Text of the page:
8 Best Places to Go Camping in Arizona

One of the great things about camping in Arizona is that it’s not limited by the changing seasons. Although not all campgrounds in the state are open year-round, the climate here means you don’t have to put away your camping gear when winter arrives. In fact, in some parts of the state, fall and winter are the best times of the year to camp.

Although Arizona is perhaps best known for its deserts and incredible rock formations, this is also a land of pine forests, trout streams, and peaceful lakes. If you’re looking for a sun-splashed adventure, here are the best places to go camping in Arizona:

Grand Canyon National Park (Mather Campground)

Arizona is home to one of the country’s most incredible natural wonders: the legendary Grand Canyon. The park tends to be very busy (especially during summer) so expect to make camping reservations far in advance. There are several camping options within the national park—including dispersed camping and RV-friendly sites—but one of the most popular campgrounds is the South Rim’s Mather Campground. The sites here welcome both tents and RVs, but there are no water or electric hookups.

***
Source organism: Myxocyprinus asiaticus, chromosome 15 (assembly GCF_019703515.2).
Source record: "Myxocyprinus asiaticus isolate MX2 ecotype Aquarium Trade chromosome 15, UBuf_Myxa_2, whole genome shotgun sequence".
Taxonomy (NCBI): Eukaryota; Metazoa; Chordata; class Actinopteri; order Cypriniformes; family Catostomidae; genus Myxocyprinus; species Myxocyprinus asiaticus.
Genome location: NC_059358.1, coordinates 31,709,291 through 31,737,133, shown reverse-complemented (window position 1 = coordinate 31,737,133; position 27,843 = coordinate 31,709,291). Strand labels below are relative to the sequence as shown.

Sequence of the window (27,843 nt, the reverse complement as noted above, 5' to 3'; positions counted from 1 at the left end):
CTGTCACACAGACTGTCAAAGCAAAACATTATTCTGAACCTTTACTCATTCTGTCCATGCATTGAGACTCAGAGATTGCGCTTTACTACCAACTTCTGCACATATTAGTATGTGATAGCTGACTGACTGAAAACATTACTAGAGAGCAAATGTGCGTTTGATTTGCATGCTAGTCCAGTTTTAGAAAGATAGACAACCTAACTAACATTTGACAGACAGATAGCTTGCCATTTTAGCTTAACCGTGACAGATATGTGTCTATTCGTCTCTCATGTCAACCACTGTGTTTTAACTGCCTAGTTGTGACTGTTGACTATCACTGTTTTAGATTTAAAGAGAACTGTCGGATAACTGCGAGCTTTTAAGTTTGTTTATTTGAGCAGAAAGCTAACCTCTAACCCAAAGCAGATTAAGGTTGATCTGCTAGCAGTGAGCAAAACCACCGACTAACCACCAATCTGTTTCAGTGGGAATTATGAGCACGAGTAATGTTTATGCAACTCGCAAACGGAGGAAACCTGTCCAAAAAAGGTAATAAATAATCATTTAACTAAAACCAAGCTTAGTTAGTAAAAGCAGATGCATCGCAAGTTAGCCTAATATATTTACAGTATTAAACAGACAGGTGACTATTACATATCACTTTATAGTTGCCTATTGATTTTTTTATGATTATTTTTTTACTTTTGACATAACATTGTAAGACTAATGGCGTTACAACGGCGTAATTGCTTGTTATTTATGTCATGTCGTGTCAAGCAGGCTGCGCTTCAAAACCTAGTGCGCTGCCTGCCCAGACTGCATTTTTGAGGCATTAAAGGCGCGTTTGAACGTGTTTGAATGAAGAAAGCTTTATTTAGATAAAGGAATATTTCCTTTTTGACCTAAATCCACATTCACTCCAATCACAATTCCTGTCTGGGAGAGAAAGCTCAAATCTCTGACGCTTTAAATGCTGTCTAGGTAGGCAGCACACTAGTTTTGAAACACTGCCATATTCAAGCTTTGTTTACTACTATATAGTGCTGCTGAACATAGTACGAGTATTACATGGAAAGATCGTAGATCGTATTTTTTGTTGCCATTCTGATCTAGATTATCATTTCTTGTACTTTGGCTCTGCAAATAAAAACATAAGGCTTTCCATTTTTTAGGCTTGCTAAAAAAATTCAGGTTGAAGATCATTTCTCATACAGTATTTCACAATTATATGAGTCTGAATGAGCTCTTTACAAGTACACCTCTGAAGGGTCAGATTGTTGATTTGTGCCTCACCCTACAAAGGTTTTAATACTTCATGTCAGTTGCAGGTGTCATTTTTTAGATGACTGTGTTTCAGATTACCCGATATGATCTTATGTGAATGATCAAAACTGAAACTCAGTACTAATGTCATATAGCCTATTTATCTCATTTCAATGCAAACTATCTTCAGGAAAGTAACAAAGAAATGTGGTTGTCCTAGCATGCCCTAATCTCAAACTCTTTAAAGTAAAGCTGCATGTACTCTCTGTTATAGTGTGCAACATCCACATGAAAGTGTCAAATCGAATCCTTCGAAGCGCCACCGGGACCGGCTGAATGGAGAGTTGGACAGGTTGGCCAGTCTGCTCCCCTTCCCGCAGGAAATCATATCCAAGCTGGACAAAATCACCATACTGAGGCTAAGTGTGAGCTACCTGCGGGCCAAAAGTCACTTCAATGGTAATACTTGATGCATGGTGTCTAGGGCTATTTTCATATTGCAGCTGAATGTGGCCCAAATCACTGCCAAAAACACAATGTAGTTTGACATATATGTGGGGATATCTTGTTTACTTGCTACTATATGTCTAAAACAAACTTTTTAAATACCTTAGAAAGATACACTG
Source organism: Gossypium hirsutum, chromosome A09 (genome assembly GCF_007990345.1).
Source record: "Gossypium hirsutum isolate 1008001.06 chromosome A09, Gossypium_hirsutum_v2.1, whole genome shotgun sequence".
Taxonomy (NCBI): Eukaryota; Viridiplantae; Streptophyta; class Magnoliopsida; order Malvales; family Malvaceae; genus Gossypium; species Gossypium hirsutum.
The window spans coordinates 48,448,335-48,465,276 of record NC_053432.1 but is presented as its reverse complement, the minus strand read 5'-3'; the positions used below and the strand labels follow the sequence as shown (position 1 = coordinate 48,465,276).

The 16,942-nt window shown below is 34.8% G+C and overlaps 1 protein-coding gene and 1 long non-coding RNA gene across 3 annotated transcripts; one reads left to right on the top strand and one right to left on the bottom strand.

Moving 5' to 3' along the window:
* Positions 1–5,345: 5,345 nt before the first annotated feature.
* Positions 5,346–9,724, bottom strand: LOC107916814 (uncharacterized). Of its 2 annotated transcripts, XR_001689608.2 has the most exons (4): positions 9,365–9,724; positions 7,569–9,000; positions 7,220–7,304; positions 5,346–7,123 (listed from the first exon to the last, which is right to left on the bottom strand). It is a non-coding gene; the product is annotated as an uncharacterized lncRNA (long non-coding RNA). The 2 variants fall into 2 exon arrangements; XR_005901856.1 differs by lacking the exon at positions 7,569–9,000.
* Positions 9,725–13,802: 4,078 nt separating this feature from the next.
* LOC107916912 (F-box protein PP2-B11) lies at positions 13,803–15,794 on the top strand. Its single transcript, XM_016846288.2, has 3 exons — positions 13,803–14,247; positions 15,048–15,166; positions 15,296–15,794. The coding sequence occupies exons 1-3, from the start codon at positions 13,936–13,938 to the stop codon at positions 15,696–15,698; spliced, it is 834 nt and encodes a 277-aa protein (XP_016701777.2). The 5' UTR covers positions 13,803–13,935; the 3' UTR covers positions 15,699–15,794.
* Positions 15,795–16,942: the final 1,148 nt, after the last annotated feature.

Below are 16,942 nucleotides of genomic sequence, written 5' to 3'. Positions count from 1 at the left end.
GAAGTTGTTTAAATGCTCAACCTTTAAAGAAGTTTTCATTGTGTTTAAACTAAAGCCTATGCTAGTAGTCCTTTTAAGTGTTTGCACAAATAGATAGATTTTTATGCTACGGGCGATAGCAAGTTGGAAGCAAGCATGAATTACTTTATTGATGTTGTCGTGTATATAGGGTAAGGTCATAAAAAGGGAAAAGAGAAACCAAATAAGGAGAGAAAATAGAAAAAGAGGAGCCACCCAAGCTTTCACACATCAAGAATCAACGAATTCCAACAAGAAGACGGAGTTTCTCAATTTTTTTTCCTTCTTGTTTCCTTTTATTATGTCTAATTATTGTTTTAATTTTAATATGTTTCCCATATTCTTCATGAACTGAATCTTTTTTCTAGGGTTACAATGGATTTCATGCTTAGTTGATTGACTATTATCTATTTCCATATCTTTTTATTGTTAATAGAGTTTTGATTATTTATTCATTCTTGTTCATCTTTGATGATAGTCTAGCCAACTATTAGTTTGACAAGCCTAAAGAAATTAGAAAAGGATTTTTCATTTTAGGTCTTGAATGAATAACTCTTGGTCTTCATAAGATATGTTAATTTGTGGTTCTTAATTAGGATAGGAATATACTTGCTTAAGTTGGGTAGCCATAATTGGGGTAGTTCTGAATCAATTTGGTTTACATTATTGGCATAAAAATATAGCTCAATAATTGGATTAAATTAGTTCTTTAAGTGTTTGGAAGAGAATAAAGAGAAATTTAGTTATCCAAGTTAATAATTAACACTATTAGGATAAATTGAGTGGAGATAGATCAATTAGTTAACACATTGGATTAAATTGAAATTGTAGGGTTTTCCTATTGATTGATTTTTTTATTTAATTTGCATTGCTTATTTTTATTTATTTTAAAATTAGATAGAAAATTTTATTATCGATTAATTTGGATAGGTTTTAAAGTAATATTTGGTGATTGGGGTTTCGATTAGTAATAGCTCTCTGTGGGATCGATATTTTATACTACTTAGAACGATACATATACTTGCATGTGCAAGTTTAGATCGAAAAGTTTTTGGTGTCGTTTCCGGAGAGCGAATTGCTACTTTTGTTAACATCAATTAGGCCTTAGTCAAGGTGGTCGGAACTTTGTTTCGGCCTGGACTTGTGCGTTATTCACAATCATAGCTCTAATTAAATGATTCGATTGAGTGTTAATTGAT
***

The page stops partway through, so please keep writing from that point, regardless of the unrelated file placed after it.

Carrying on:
Where: Grand Canyon, AZ (South Rim)

Sites: 319 (tent and RV) plus several group sites

Amenities: Fire rings, drinking water, toilets, showers, dump station, camp store, laundry

Reservations accepted? Yes. (Strongly recommended.)

Grand Canyon National Park (Trailer Village RV Park)

If you want to explore Grand Canyon National Park but want a campsite with full RV hookups, consider Trailer Village RV Park. This privately run campground is the only full-service RV campground located within the park. (It’s also conveniently close to the popular South Rim.) The paved, pull-through sites can accommodate RVs up to 50 feet long and offer 30 amp and 50 amp services. Unlike some other Grand Canyon campgrounds, it’s also open year-round so you can book a trip in the quieter (less crowded) seasons.